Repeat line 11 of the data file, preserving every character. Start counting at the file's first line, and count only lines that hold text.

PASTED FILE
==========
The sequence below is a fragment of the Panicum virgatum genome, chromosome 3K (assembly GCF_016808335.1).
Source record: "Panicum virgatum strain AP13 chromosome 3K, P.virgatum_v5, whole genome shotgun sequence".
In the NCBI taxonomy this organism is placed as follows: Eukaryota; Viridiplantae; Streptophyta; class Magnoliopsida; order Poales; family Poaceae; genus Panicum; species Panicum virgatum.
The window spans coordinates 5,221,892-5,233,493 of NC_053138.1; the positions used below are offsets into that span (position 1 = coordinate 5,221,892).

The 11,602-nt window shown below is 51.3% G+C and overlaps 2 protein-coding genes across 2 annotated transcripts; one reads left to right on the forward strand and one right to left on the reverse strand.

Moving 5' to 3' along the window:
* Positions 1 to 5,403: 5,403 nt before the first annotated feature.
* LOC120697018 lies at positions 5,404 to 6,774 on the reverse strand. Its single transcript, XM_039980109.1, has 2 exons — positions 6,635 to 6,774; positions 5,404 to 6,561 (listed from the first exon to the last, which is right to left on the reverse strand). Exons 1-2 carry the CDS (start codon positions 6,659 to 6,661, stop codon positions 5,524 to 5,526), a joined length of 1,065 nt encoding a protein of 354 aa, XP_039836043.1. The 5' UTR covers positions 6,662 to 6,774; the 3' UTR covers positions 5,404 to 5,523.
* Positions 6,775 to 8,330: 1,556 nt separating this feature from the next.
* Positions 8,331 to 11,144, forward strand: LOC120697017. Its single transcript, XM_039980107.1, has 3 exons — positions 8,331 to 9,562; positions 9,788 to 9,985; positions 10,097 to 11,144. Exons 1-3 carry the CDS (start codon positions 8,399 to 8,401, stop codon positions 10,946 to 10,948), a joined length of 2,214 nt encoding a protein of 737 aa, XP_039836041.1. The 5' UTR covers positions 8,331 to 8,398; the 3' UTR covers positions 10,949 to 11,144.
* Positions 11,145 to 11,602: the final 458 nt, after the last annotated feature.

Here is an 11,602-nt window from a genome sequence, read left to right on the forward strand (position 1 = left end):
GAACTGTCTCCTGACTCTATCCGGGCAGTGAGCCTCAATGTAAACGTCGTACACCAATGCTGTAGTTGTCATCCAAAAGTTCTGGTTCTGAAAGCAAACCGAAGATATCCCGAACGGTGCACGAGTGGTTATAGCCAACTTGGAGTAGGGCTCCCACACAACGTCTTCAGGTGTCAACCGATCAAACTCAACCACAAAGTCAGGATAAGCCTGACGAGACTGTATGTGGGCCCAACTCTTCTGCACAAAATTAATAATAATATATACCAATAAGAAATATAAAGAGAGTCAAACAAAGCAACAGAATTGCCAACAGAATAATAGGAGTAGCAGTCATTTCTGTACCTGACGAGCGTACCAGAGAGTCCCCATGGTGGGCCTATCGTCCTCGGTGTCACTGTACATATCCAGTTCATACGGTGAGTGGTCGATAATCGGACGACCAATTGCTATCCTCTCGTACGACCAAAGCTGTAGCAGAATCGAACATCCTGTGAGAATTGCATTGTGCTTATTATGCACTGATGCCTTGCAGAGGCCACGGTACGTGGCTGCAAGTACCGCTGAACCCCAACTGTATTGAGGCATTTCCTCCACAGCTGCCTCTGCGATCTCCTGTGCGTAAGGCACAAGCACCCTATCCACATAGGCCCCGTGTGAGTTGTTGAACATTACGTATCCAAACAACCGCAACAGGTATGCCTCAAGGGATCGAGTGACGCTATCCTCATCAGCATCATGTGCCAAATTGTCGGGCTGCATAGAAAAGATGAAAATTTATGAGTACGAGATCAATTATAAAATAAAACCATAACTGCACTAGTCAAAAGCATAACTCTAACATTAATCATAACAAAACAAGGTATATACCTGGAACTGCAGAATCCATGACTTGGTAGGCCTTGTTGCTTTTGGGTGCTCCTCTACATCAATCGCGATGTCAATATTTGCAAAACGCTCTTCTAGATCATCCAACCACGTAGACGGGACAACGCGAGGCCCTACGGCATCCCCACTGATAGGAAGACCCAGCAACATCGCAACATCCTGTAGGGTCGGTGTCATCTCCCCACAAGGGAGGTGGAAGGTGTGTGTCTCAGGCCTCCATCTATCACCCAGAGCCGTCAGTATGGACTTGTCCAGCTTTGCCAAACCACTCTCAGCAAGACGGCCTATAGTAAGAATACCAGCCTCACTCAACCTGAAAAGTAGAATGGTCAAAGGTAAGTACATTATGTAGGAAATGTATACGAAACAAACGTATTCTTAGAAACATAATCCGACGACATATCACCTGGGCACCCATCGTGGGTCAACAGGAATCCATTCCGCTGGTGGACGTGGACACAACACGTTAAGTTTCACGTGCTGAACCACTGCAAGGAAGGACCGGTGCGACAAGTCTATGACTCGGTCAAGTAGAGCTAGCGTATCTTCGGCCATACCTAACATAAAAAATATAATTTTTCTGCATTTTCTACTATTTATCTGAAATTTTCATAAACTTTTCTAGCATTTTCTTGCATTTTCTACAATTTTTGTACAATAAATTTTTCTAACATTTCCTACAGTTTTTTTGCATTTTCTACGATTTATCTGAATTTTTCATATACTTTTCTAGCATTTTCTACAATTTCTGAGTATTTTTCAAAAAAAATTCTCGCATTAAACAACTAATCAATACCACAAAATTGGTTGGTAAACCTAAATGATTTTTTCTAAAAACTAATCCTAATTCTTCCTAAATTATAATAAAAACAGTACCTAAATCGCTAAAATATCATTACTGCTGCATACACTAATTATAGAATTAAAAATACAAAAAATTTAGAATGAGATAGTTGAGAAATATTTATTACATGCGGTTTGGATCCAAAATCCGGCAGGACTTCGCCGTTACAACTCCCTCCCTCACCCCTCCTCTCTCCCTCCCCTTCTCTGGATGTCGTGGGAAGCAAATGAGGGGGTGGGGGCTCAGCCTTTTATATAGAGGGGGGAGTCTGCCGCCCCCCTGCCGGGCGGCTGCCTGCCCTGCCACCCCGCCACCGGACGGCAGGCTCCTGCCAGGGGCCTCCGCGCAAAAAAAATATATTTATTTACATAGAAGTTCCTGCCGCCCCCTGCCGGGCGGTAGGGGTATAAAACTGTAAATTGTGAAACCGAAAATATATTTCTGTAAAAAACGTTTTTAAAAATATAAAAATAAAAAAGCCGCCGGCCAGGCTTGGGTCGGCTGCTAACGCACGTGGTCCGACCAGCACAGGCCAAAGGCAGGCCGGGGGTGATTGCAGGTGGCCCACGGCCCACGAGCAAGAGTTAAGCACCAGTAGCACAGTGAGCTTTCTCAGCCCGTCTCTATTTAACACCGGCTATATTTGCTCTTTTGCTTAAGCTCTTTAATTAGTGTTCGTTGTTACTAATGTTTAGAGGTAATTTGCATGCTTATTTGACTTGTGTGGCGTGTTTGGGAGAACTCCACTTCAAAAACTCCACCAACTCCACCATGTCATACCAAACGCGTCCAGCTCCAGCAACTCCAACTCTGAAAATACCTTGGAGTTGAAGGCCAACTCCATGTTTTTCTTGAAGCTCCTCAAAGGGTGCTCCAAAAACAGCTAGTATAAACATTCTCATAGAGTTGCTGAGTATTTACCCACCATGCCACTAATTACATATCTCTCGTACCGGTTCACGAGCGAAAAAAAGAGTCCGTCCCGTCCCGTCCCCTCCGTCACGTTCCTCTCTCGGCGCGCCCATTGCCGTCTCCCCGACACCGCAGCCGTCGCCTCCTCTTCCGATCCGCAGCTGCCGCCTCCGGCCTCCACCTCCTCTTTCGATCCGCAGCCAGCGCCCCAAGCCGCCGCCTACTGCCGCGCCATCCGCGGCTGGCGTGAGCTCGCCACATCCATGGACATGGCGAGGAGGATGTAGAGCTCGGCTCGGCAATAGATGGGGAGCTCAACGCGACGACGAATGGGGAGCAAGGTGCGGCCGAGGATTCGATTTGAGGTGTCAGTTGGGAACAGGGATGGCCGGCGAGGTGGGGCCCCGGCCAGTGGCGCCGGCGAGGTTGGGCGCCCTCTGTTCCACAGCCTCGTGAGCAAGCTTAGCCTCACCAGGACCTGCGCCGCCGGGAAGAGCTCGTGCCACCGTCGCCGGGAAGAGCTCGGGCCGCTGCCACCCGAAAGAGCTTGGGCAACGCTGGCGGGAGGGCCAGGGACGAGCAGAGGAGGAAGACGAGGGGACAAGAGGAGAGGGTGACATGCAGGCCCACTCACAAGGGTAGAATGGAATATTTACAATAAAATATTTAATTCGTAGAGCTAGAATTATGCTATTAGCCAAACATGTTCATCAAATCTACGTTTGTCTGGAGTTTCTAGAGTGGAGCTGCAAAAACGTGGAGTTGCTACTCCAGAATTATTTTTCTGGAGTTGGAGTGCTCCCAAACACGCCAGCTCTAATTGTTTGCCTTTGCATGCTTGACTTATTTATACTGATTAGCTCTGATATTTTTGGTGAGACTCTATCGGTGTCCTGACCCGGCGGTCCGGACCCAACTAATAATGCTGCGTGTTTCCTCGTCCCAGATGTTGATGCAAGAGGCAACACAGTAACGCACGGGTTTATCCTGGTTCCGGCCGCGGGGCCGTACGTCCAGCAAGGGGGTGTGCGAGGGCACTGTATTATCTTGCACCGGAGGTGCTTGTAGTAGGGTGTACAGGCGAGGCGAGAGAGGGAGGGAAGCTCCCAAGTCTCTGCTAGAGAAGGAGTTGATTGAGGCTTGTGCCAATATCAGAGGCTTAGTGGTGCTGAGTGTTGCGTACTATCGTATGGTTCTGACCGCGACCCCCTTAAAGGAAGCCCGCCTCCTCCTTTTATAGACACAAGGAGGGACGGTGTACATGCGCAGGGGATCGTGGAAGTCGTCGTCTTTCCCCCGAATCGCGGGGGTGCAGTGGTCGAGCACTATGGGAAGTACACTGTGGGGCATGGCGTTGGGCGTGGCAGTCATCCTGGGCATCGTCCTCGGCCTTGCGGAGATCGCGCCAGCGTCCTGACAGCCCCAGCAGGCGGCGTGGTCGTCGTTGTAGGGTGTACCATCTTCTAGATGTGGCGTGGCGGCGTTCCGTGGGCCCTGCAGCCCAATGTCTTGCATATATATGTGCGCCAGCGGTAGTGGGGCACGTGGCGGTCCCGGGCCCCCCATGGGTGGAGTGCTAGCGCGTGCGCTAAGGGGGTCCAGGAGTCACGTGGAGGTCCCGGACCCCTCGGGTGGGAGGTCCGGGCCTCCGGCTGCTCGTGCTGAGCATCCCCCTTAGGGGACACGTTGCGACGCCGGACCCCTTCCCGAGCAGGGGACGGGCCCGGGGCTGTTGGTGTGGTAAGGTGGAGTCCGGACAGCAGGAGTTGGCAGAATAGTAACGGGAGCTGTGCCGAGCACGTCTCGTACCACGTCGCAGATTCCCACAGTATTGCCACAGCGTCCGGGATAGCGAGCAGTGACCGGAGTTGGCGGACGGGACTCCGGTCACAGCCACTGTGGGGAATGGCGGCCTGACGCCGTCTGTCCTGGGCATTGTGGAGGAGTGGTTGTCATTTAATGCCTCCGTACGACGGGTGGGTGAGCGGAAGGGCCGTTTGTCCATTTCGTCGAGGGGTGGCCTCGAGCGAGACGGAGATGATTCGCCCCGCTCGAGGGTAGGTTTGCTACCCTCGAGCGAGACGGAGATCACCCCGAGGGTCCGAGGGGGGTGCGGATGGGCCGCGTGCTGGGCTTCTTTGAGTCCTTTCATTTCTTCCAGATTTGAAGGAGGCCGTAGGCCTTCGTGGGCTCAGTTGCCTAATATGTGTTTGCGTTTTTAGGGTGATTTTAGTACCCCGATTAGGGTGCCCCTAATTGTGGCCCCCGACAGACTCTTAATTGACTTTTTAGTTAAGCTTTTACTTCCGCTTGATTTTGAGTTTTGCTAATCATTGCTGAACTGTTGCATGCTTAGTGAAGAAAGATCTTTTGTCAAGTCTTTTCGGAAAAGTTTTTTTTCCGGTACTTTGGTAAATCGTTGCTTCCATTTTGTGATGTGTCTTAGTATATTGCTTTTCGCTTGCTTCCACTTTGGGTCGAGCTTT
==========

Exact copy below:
* Positions 11,145 to 11,602: the final 458 nt, after the last annotated feature.